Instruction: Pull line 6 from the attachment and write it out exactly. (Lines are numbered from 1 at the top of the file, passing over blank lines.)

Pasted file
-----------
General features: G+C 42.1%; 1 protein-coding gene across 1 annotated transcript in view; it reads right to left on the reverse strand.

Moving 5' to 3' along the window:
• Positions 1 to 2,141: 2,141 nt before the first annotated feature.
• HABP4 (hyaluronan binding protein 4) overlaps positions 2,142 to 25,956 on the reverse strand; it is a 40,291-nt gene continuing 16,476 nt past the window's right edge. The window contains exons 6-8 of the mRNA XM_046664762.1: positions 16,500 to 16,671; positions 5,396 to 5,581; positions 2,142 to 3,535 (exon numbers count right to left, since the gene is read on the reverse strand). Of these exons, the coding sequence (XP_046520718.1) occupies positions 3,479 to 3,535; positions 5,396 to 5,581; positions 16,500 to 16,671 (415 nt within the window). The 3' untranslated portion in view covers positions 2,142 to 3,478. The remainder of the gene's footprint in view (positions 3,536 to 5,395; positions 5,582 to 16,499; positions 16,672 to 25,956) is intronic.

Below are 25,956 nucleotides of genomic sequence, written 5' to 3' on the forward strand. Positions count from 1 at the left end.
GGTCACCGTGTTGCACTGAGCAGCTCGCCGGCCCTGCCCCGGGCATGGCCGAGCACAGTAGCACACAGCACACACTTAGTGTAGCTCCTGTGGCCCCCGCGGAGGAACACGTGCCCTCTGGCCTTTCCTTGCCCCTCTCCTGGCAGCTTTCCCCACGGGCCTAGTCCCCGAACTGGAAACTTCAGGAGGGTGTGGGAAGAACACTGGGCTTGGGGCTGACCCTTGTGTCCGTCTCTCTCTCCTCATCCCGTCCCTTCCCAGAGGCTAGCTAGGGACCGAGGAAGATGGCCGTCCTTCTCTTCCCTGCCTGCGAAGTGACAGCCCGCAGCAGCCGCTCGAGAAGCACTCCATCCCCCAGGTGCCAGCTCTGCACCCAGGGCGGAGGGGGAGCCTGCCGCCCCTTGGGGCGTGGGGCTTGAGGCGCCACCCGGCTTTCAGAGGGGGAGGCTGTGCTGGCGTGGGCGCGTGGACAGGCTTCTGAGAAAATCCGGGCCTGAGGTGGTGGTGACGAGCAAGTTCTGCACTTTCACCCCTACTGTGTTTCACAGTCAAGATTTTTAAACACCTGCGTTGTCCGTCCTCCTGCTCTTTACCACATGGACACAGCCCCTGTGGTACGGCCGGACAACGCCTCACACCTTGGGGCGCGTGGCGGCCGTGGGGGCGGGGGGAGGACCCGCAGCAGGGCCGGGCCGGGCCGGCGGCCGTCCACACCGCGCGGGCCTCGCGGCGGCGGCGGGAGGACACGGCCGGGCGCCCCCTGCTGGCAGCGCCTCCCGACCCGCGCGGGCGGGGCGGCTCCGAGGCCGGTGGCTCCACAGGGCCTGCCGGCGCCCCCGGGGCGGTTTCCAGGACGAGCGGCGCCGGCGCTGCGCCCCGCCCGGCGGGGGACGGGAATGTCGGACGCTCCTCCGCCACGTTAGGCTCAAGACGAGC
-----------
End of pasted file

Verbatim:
GGTCACCGTGTTGCACTGAGCAGCTCGCCGGCCCTGCCCCGGGCATGGCCGAGCACAGTAGCACACAGCACACACTTAGTGTAGCTCCTGTGGCCCCCGCGGAGGAACACGTGCCCTCTGGCCTTTCCTTGCCCCTCTCCTGGCAGCTTTCCCCACGGGCCTAGTCCCCGAACTGGAAACTTCAGGAGGGTGTGGGAAGAACACTGGGCTTGGGGCTGACCCTTGTGTCCGTCTCTCTCTCCTCATCCCGTCCCTTCCCAGAGGCTAGCTAGGGACCGAGGAAGATGGCCGTCCTTCTCTTCCCTGCCTGCGAAGTGACAGCCCGCAGCAGCCGCTCGAGAAGCACTCCATCCCCCAGGTGCCAGCTCTGCACCCAGGGCGGAGGGGGAGCCTGCCGCCCCTTGGGGCGTGGGGCTTGAGGCGCCACCCGGCTTTCAGAGGGGGAGGCTGTGCTGGCGTGGGCGCGTGGACAGGCTTCTGAGAAAATCCGGGCCTGAGGTGGTGGTGACGAGCAAGTTCTGCACTTTCACCCCTACTGTGTTTCACAGTCAAGATTTTTAAACACCTGCGTTGTCCGTCCTCCTGCTCTTTACCACATGGACACAGCCCCTGTGGTACGGCCGGACAACGCCTCACACCTTGGGGCGCGTGGCGGCCGTGGGGGCGGGGGGAGGACCCGCAGCAGGGCCGGGCCGGGCCGGCGGCCGTCCACACCGCGCGGGCCTCGCGGCGGCGGCGGGAGGACACGGCCGGGCGCCCCCTGCTGGCAGCGCCTCCCGACCCGCGCGGGCGGGGCGGCTCCGAGGCCGGTGGCTCCACAGGGCCTGCCGGCGCCCCCGGGGCGGTTTCCAGGACGAGCGGCGCCGGCGCTGCGCCCCGCCCGGCGGGGGACGGGAATGTCGGACGCTCCTCCGCCACGTTAGGCTCAAGACGAGC